There are clearly times when investors who heeded this strategy would have correctly anticipated investing cycles. We found the index was directionally correct but not statistically significant. Exhibit IV shows the Predictor has been trending lower in 2015 which would suggest that the growth cycle is nearly over.

All-Weather Managers

Since it is hard to tell when value will start working, investors could opt for all-weather managers, i.e. managers with a proven ability to thrive during value and growth periods.

We combed our database for active equity managers who had an sV contribution of at least 1%/year in both the growth era since 1q07 and the value market which preceded it.  Our filter excludes a large swath of managers who haven’t been around 9 years. Only six funds passed this screen – an indication that skill at navigating between growth and value is rare. We knocked out four other funds because, using Trapezoid’s standard methodology, projected skill is low or expenses are high.  This left just two funds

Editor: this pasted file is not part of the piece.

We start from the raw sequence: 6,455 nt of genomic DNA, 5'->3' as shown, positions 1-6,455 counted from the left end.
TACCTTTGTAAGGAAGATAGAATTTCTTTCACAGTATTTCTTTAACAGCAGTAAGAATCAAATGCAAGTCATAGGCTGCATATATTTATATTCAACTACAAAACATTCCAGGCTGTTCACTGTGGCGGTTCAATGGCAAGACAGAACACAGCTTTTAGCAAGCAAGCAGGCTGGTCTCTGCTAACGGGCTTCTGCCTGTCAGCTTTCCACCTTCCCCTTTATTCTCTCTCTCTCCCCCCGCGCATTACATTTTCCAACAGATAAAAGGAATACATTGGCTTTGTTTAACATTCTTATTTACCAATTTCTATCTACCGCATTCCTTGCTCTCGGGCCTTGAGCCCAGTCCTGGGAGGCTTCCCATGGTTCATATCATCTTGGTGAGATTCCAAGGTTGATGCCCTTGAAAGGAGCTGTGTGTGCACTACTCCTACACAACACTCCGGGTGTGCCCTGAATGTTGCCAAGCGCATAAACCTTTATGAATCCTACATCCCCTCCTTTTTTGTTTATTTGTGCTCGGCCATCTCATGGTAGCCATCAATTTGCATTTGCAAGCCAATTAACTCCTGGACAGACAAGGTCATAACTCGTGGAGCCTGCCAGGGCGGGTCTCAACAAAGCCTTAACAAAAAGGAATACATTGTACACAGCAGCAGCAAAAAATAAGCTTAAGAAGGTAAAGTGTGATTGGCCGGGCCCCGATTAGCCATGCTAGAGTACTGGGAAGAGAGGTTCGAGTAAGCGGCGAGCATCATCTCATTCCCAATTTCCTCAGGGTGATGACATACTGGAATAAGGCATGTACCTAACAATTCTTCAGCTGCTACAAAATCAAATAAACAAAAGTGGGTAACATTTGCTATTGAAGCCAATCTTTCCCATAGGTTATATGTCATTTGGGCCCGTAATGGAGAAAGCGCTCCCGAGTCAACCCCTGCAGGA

Century Shares Trust (CENSX), launched in 1928, is one of the oldest mutual funds in the US.  The fund tracks itself against the Russell 1000 Growth Index but does not target a particular sector mix and apply criteria like EV/EBITDA more associated with value. Expenses run 109bps. CENSX’s performance has been strong over the past three years. Their long-term record selecting stocks and sectors is not sufficient for inclusion in the Trapezoid Honor Roll.